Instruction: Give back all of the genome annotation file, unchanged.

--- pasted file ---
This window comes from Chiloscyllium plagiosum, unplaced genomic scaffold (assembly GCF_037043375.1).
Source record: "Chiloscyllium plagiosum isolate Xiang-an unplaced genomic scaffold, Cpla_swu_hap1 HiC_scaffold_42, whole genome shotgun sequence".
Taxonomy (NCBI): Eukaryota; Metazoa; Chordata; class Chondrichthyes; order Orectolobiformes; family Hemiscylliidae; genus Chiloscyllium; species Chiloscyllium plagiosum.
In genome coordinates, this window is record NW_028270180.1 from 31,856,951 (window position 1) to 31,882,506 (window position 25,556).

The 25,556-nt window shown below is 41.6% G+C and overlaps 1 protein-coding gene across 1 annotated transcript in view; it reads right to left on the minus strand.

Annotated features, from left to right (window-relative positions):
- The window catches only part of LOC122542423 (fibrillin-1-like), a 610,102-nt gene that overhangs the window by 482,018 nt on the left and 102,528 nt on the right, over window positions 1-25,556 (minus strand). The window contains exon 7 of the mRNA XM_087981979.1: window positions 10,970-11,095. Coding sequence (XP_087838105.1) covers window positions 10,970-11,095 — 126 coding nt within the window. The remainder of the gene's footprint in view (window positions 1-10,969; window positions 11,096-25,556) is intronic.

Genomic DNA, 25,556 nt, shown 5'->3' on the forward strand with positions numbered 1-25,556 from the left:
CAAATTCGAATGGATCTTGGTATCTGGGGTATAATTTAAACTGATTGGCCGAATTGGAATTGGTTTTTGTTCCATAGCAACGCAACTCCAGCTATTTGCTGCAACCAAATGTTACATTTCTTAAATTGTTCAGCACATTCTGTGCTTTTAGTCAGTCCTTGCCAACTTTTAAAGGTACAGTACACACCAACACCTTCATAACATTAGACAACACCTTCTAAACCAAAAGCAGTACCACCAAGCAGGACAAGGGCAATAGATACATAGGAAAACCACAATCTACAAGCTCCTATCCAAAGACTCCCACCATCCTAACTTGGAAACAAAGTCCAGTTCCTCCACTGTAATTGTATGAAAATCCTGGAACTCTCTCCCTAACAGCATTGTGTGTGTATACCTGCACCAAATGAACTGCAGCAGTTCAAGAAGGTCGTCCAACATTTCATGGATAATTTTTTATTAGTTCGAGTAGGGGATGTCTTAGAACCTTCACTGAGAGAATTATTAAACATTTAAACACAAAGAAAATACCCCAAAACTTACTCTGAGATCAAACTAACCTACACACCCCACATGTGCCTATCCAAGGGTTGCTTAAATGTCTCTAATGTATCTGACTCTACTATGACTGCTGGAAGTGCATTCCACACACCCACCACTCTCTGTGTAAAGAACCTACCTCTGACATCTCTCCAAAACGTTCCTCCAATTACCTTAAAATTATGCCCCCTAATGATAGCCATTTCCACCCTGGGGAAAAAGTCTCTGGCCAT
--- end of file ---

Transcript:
This window comes from Chiloscyllium plagiosum, unplaced genomic scaffold (assembly GCF_037043375.1).
Source record: "Chiloscyllium plagiosum isolate Xiang-an unplaced genomic scaffold, Cpla_swu_hap1 HiC_scaffold_42, whole genome shotgun sequence".
Taxonomy (NCBI): Eukaryota; Metazoa; Chordata; class Chondrichthyes; order Orectolobiformes; family Hemiscylliidae; genus Chiloscyllium; species Chiloscyllium plagiosum.
In genome coordinates, this window is record NW_028270180.1 from 31,856,951 (window position 1) to 31,882,506 (window position 25,556).

The 25,556-nt window shown below is 41.6% G+C and overlaps 1 protein-coding gene across 1 annotated transcript in view; it reads right to left on the minus strand.

Annotated features, from left to right (window-relative positions):
- The window catches only part of LOC122542423 (fibrillin-1-like), a 610,102-nt gene that overhangs the window by 482,018 nt on the left and 102,528 nt on the right, over window positions 1-25,556 (minus strand). The window contains exon 7 of the mRNA XM_087981979.1: window positions 10,970-11,095. Coding sequence (XP_087838105.1) covers window positions 10,970-11,095 — 126 coding nt within the window. The remainder of the gene's footprint in view (window positions 1-10,969; window positions 11,096-25,556) is intronic.

Genomic DNA, 25,556 nt, shown 5'->3' on the forward strand with positions numbered 1-25,556 from the left:
CAAATTCGAATGGATCTTGGTATCTGGGGTATAATTTAAACTGATTGGCCGAATTGGAATTGGTTTTTGTTCCATAGCAACGCAACTCCAGCTATTTGCTGCAACCAAATGTTACATTTCTTAAATTGTTCAGCACATTCTGTGCTTTTAGTCAGTCCTTGCCAACTTTTAAAGGTACAGTACACACCAACACCTTCATAACATTAGACAACACCTTCTAAACCAAAAGCAGTACCACCAAGCAGGACAAGGGCAATAGATACATAGGAAAACCACAATCTACAAGCTCCTATCCAAAGACTCCCACCATCCTAACTTGGAAACAAAGTCCAGTTCCTCCACTGTAATTGTATGAAAATCCTGGAACTCTCTCCCTAACAGCATTGTGTGTGTATACCTGCACCAAATGAACTGCAGCAGTTCAAGAAGGTCGTCCAACATTTCATGGATAATTTTTTATTAGTTCGAGTAGGGGATGTCTTAGAACCTTCACTGAGAGAATTATTAAACATTTAAACACAAAGAAAATACCCCAAAACTTACTCTGAGATCAAACTAACCTACACACCCCACATGTGCCTATCCAAGGGTTGCTTAAATGTCTCTAATGTATCTGACTCTACTATGACTGCTGGAAGTGCATTCCACACACCCACCACTCTCTGTGTAAAGAACCTACCTCTGACATCTCTCCAAAACGTTCCTCCAATTACCTTAAAATTATGCCCCCTAATGATAGCCATTTCCACCCTGGGGAAAAAGTCTCTGGCCAT